Research subject
Mining and Rock Engineering
Identifiers
URN: urn:nbn:se:ltu:diva-65277ISBN: 978-0-9924810-6-3 (electronic)OAI: oai:DiVA.org:ltu-65277DiVA, id: diva2:1135480
Conference
8th International Conference on Deep and High Stress Mining (Deep Mining 2017), Perth, Australia, 28-30 March 2017
Available from: 2017-08-23 Created: 2017-08-23 Last updated: 2017-11-24Bibliographically approved
In thesis
1. Listening to the story of the rock mass: The integration of conventional and unconventional data to understand rock mass behaviour at the Kiirunavaara Mine
Open this publication in new window or tab >>Listening to the story of the rock mass: The integration of conventional and unconventional data to understand rock mass behaviour at the Kiirunavaara Mine
2017 (English)Doctoral thesis, comprehensive summary (Other academic)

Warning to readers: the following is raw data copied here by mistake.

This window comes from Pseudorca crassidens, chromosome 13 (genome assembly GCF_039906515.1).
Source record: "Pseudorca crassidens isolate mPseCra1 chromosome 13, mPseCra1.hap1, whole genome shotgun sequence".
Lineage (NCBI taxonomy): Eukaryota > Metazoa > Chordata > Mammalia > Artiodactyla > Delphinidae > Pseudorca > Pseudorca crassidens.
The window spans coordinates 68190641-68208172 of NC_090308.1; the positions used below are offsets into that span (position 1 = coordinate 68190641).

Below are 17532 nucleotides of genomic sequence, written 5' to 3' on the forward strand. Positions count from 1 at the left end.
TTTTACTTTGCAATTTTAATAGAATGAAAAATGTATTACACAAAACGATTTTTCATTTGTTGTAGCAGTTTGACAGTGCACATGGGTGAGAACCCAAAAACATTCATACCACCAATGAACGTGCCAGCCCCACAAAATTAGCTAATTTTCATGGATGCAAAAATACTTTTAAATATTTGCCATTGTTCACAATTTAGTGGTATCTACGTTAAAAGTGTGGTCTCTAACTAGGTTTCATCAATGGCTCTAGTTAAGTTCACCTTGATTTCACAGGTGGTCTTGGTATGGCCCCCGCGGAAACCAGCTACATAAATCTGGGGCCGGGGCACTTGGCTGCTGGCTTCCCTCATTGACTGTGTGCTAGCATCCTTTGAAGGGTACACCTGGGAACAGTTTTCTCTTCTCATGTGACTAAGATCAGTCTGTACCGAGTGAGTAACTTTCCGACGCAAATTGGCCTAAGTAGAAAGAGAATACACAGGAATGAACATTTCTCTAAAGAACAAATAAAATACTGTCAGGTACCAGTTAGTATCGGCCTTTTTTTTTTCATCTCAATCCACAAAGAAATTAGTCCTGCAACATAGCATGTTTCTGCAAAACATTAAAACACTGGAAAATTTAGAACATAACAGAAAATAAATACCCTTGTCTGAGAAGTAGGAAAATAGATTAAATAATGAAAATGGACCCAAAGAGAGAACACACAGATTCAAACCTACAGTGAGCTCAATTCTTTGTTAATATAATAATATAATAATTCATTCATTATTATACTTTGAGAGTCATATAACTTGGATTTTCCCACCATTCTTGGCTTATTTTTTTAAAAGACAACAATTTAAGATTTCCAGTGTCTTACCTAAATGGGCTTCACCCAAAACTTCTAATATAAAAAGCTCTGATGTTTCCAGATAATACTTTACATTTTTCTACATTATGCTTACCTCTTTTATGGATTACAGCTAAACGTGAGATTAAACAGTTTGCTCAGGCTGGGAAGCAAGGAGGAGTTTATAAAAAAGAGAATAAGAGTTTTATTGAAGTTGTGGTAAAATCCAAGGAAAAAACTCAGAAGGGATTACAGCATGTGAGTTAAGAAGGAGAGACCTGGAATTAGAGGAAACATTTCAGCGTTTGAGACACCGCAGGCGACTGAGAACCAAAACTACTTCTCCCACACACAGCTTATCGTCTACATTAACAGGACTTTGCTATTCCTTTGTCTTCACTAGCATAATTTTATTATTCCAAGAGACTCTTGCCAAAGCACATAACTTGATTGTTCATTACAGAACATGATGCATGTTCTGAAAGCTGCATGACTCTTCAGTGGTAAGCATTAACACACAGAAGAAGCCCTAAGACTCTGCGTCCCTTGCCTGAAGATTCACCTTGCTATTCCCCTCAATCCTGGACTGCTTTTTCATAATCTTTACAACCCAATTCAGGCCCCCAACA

Abstract [en]

The need to understand rock mass behaviour has never been greater; as mining globally progresses deeper to extract the precious resources humankind needs to maintain and forward our lives, we encounter rock behaviours associated with deep mining. These environments typically experience seismicity (including fault slip), rock bursting, strain bursting, spalling, aseismic movement along pre-existing discontinuities, and ground falls. These behaviours can have significant consequences to an operation’s safety and profitability. An understanding of the rock mass enables risk mitigating design.

However, a number of hindrances exist along the path to gaining this understanding. Limited information in the literature is available on which data to collect, the most appropriate analysis techniques, and how one combines varied data sources into a mine-scale understanding of the rock mass. In essence, we do not yet understand how to listen to the story of the rock mass. This thesis explores these research topics and develops and extends techniques and methodologies to address these issues. Data from Luossavaara-Kiirunavaara AB’s (LKAB) Kiirunavaara Mine was used, however a strong focus was given to developing general methodologies that can be applied to many mining environments.